Yea position is everything in Omaha.Flushes are what pairs are in hold'em they are the majority strong hand.
Pairs go way down in value and aces,unless they are double suited, are just set mining.
You want to have the nut hand because often that is even not good enough after 1 card.
There is no best hand in Omaha pre. Open up your range but avoid low pocket pairs below 99.
Check raise as much as possible.
The stupidest thing you can do in Omaha is draw to the second best hand.It's like an all in bluff in a NLH tournament.
Free cards are insane.
Raise enough to kick out opponets but not enough where 1/3 of your stack is in pre.
Bluff scary boards often,but not for more than 35% of your stack generally.
Omaha is extremely tricky in Tournament format and is super difficult in 8max 9max 10max.
Ace nut flushes go way up in value and are generally the most valuable hands.
Underboats go down in value.
Ace high is absolutely nothing in Omaha.
The variance is much higher play with 110 buy-ins.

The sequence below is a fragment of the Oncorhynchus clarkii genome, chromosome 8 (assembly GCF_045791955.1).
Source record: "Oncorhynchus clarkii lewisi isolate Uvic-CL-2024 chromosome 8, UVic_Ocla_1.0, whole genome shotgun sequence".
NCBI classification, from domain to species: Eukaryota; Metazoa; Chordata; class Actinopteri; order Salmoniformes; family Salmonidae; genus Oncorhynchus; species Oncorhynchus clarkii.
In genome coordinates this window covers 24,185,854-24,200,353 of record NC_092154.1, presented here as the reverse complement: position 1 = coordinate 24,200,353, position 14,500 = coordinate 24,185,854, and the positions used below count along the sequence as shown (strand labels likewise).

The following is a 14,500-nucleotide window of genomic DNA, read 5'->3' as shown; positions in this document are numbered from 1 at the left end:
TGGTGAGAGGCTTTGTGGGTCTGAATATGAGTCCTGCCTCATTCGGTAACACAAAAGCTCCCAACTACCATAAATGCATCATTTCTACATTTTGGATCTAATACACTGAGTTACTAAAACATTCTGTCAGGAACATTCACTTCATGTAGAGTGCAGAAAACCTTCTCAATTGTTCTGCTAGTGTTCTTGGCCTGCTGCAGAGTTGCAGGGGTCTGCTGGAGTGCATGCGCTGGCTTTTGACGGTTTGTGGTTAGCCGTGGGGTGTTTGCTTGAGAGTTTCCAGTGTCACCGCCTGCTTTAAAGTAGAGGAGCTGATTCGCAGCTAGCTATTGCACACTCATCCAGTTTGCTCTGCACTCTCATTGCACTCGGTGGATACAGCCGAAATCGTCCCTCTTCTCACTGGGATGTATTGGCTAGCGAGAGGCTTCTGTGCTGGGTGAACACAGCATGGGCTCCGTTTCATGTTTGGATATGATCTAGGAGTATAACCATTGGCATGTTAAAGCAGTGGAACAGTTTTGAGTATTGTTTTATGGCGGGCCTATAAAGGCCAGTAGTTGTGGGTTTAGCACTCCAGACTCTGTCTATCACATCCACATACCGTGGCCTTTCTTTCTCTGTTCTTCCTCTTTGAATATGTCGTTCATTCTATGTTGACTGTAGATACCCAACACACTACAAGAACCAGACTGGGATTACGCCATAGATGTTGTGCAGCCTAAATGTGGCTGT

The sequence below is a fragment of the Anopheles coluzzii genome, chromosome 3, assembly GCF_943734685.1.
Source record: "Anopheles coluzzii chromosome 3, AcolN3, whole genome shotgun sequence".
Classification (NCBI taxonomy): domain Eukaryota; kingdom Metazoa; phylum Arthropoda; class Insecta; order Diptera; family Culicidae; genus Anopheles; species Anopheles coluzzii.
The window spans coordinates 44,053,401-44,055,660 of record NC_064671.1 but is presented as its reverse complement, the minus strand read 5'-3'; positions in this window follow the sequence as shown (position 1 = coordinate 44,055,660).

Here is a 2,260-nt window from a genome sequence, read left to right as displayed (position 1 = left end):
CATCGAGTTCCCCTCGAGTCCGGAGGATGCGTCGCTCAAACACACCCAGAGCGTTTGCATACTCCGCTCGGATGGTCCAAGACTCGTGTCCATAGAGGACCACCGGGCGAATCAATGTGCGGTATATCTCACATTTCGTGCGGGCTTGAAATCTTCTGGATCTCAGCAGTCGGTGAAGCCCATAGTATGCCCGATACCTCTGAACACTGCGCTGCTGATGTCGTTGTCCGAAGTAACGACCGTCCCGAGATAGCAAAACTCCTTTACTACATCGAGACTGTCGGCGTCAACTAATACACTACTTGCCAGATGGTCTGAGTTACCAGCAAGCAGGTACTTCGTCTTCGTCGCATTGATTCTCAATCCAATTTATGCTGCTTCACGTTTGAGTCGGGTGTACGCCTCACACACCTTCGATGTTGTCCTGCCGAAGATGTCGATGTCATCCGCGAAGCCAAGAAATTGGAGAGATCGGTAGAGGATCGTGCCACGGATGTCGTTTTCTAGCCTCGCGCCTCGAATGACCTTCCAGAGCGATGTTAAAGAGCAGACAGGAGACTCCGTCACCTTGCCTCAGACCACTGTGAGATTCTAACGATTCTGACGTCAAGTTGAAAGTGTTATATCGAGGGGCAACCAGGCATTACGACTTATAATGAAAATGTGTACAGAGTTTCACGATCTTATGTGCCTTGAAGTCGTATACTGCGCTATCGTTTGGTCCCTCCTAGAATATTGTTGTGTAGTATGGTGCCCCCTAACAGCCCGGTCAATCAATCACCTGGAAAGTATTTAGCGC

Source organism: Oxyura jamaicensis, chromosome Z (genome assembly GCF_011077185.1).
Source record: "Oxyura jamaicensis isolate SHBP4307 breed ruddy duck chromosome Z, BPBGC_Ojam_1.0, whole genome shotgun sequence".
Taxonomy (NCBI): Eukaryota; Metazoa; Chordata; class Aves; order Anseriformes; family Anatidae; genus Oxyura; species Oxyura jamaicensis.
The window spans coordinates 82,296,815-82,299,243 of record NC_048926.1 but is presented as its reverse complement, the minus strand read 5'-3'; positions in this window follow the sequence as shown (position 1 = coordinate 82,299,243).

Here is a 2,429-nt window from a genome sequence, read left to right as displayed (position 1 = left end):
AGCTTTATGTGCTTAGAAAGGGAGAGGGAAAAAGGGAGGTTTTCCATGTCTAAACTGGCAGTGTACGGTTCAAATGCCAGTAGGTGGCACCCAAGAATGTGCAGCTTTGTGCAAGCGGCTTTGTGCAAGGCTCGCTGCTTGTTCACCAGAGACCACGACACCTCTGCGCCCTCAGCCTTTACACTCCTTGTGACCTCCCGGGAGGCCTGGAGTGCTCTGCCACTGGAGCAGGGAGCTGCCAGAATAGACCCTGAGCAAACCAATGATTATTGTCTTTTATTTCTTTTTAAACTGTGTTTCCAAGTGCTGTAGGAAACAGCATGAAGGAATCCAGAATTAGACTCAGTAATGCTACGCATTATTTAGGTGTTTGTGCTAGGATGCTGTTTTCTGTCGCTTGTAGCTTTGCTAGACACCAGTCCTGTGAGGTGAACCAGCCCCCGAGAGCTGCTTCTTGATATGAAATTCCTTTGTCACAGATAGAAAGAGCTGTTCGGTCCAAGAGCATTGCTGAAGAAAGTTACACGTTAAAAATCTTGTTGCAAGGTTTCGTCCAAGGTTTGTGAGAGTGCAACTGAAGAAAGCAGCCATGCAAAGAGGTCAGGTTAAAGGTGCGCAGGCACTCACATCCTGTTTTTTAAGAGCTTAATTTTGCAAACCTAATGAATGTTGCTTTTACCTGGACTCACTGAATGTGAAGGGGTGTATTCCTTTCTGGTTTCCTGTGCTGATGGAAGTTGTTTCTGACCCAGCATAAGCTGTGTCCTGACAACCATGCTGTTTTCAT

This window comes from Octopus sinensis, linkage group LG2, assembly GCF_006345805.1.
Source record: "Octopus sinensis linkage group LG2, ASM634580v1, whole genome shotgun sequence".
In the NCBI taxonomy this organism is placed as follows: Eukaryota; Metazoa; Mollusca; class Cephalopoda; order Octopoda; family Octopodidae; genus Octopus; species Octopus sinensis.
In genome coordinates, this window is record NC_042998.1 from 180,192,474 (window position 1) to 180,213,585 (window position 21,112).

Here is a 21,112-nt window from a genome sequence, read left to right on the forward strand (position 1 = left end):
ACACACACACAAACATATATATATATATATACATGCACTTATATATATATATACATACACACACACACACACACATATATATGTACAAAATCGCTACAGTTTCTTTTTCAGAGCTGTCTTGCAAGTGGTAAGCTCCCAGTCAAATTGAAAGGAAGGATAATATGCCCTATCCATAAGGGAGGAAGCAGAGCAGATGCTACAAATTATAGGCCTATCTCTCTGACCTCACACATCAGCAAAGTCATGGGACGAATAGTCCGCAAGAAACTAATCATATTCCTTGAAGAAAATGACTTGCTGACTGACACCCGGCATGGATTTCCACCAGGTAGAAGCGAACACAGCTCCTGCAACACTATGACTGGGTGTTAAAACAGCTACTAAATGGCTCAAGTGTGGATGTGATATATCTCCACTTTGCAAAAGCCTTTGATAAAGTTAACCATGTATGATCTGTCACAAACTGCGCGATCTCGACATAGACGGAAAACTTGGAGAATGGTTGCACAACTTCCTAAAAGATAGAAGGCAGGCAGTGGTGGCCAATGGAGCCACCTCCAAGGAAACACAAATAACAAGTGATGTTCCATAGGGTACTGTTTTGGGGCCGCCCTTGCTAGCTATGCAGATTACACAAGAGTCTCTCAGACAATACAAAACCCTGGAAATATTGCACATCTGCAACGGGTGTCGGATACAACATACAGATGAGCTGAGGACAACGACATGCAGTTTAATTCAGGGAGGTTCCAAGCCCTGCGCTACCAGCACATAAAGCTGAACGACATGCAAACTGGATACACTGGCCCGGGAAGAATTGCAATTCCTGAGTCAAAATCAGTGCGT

Avoid 9 card hands. Avoid Low card hand unless they are double suited and 5/3,6/4,5/7,5/6,6/7, your trips will be bad and your two pair also will be bad.
Bottom top pair is a weak hand that get drawn out quite a bit.
Thank you! This was a great post, exactly answered my questions.
To the member 2 posts above, I do understand how to play Omaha, but this was the in depth math I was looking for.
I've already practiced what you've mentioned and I can read the field a lot better.
How should one approach pre-flop betting? Seems like in smaller stakes, there is more of a hyper all-in mentality that holdem. And if you don't shove you just limp, and we got the table seeing a flop.
I play Omaha and I like the game, the combinations are quickly collected
in the game, and all the cards can be played in big hands and small, in Hold'em you
just have to wait for good cards and in Omaha you can play almost all the cards and
I like it, Omaha and you might like the game!
You couldnt be more wrong!
Variance is higher in Omaha and therefor You will want to be even more selective with your starting hands...
Playing too many hands is a recipe for desaster!
In Omaha You will want to have the best hand, not a good one! It's a nuts game!
Hands that are very powerful in Holdem are not worth as much in Omaha....